You might have heard some of the hype around Hyper. You’re likely wondering: what is it, why do I need it, and how do I get it?

What’s Hyper?
Under the hood, Hyper is the technology that now powers Tableau’s data engine. The data engine is what handles opening, creating, refreshing, and querying your extracts.

Why do I need it?
You need it because you have a lot of data. Or, because you want your extracts to perform better. The data engine has always been good at handling extracts that were just the right size. Now the data engine will work even better at handling big extracts.

How do I get it?
If you’ve installed or upgraded to Tableau Desktop 10.5, then you have Hyper. No separate downloads or upgrades needed.

Now what?

Now, whenever you open, create, refresh, or query an extract in Tableau Desktop 10.5, you’re using Hyper. For the most part, it’s really that simple.

But as with many things, there a few things to pay attention to that didn’t exist prior to version 10.5 especially if you’re refreshing or appending data to extracts in an environment where people are on different versions of Tableau.

Come on board and let’s take a journey through a couple of scenarios to see just what working with Hyper might look like for you.

Create and share an extract using Tableau Desktop 10.5

It’s the new year and I’ve resolved to be more active. To better understand my general activity, I download fitness tracker data and connect to it using Tableau Desktop 10.5.

I eventually want to share this data, so I click Extract, and am prompted to save the extract file. Here’s the first junction with Hyper. Instead of Tableau Desktop 10.5 saving my extract with a .tde extension like in previous versions, it saves my extract with a .hyper extension.

Here’s the second junction with Hyper. Instead of being able to share the extract file itself like in previous versions, using Tableau Desktop 10.5 I now need to share the .tdsx (or .twbx if you’re sharing a workbook) version of my file instead. If I don’t, metadata about my extract, like columns that I’ve renamed to make my data easier to understand, will get lost. So, I go to my extract data source in the Data menu, and then select Add to Saved Data Sources so that I can save my extract as a .tdsx file.

Here’s the next junction with Hyper. I can only share my local extract with someone who’s also on the same version of Tableau as me. While Tableau Desktop 10.5 can continue to open and read .tde extracts, previous versions of Tableau Desktop can’t open and read .hyper extracts. If I try to open a .hyper extract using Tableau Desktop 10.4 (or earlier), I will see the following message:

For the same reason, I can’t use the Export As Version option to downgrade a workbook that uses a .hyper extract. I see the following greyed out menu option when I try to downgrade my workbook:

To work around this issue, I can go to the extract in the Data menu, select Remove to remove the extract, and then save the workbook. Then I can use the Export As Version option to downgrade the workbook and recreate a .tde extract for the workbook using Tableau Desktop 10.4 (or earlier).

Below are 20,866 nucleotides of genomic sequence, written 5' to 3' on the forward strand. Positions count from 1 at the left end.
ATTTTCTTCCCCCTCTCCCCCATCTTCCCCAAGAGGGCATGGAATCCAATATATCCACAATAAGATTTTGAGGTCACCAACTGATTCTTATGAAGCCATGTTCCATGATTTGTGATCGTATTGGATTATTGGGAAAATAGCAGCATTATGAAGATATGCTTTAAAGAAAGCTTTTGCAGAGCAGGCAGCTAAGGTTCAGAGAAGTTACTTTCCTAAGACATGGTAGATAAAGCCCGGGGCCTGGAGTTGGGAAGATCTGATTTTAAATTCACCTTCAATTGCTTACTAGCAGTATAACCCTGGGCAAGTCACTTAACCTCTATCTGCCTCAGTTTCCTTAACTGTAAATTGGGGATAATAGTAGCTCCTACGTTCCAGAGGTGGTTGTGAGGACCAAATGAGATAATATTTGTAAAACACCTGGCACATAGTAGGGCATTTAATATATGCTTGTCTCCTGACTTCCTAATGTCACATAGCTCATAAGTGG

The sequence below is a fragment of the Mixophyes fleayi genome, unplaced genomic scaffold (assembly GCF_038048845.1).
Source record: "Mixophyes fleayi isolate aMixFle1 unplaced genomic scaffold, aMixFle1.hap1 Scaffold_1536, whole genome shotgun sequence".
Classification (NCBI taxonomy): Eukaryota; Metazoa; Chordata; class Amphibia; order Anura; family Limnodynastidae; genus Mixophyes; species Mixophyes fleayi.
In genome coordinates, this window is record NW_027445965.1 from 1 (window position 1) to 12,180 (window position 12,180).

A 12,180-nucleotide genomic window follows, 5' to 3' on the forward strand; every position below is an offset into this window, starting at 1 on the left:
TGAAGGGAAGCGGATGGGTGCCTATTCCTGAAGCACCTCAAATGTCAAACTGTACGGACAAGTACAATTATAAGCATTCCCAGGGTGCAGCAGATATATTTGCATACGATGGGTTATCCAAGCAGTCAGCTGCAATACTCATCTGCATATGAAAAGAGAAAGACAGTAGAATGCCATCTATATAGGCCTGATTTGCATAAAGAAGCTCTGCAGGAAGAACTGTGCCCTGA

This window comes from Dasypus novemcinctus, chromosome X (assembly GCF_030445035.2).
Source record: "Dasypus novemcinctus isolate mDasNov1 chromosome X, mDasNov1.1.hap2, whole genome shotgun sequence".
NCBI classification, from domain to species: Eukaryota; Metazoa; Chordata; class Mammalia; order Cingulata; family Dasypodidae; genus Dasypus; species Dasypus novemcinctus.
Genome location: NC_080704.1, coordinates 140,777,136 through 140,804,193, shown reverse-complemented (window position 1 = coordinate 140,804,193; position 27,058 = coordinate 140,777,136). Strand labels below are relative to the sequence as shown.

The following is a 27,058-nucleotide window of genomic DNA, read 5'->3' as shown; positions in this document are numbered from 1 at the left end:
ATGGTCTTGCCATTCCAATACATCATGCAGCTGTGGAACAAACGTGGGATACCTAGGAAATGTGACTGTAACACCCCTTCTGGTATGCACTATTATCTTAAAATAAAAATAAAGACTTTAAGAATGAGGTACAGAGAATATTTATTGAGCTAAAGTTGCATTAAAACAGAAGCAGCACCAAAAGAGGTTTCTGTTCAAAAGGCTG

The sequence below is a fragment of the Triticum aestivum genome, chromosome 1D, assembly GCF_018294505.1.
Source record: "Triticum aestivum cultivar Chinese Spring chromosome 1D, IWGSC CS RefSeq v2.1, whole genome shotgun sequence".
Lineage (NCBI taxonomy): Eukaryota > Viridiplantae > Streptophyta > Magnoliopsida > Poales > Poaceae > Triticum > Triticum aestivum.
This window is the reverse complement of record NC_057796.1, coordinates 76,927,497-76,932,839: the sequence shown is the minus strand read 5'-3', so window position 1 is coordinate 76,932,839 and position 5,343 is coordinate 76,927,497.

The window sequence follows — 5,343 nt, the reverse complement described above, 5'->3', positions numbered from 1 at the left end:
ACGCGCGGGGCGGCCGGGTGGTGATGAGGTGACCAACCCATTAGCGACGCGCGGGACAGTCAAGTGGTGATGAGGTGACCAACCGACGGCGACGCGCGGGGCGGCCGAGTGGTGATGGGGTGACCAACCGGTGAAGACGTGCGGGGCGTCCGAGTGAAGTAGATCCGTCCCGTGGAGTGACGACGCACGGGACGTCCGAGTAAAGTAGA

Open and update a .tde extract using Tableau Desktop 10.5

My colleague decided to join me on my 2018 resolution journey. While we both want to track our individual activity levels, we thought it would be fun to combine our data and track the success of our resolution together.

My coworker sends me her workbook (.twbx file) that she created right before the new year using Tableau Desktop 10.4. Here’s the first junction with Hyper. Because Tableau 10.5 continues to open and read .tde extracts, I’m able to open up my colleagues workbook and see that we have the same columns of data to confirm that I can I append my extract to hers.

Here’s the second junction with Hyper. When I append data (or do an extract refresh) to a .tde extract using Tableau Desktop 10.5, the append process automatically upgrades the .tde extract to a .hyper extract. I see the following message right after I initiate the append:

I proceed with the append, but will remind my colleague that she’ll have to upgrade to Tableau Desktop 10.5 to use the workbook locally.

Just to get things rolling and show my coworker what we’re starting with, I publish the workbook to my personal project on Tableau Server 10.5 so that she can immediately see our combined data. Here’s the next junction with Hyper. My colleague can connect to a .hyper extract as a published data source from Tableau Desktop 10.4 (or earlier). Alternatively, she can use her browser to sign in to Tableau Server 10.5 to see the workbook I just published.

Learn more

These are just two examples of possible scenarios that you might encounter as you transition to Tableau Desktop 10.5. To read about other common scenarios related to extract compatibility between Tableau Desktop and Tableau Server, check out part 2 of 3 of this blog series: Onboarding your team with Hyper.

For more information about what Hyper is and a more comprehensive look at what to expect with your extracts after upgrading to Tableau Desktop 10.5, see the following:

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Thanks for the writing! I got intrigued from the outset and decided to compare processing speed between Hyper and .tde on both Tableau desktop and server. There seemed to be just a slight improvement, probably due to the size of my extract (only a few million rows from an Access db).

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